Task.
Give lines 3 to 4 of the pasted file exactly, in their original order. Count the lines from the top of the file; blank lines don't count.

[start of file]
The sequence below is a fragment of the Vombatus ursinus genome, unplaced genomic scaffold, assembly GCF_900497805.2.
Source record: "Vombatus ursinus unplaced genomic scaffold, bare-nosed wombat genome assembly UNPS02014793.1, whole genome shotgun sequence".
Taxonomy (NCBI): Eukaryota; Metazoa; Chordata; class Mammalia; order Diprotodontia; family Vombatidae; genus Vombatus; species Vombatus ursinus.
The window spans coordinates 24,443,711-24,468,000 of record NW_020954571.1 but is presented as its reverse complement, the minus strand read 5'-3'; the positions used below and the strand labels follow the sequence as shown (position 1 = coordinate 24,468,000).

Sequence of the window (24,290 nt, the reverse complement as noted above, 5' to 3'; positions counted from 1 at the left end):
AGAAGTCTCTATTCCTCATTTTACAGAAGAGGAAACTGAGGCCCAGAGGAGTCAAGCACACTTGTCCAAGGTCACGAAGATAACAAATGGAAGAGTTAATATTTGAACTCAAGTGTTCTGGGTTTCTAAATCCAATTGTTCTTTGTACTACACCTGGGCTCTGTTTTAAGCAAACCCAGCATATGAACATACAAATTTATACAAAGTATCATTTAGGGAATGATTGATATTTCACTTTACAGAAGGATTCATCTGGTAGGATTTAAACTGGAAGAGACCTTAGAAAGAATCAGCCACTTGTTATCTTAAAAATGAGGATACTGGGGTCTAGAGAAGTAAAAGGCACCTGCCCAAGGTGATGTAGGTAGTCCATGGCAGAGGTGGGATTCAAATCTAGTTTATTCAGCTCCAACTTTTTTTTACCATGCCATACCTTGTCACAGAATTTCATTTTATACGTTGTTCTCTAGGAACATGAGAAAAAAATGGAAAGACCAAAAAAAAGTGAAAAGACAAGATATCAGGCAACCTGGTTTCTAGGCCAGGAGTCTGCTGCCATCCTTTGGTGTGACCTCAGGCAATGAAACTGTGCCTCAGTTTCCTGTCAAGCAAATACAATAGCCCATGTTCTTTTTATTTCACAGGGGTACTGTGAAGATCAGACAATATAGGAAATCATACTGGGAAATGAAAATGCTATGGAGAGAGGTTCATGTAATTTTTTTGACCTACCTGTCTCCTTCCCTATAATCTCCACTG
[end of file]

Taxonomy (NCBI): Eukaryota; Metazoa; Chordata; class Mammalia; order Diprotodontia; family Vombatidae; genus Vombatus; species Vombatus ursinus.
The window spans coordinates 24,443,711-24,468,000 of record NW_020954571.1 but is presented as its reverse complement, the minus strand read 5'-3'; the positions used below and the strand labels follow the sequence as shown (position 1 = coordinate 24,468,000).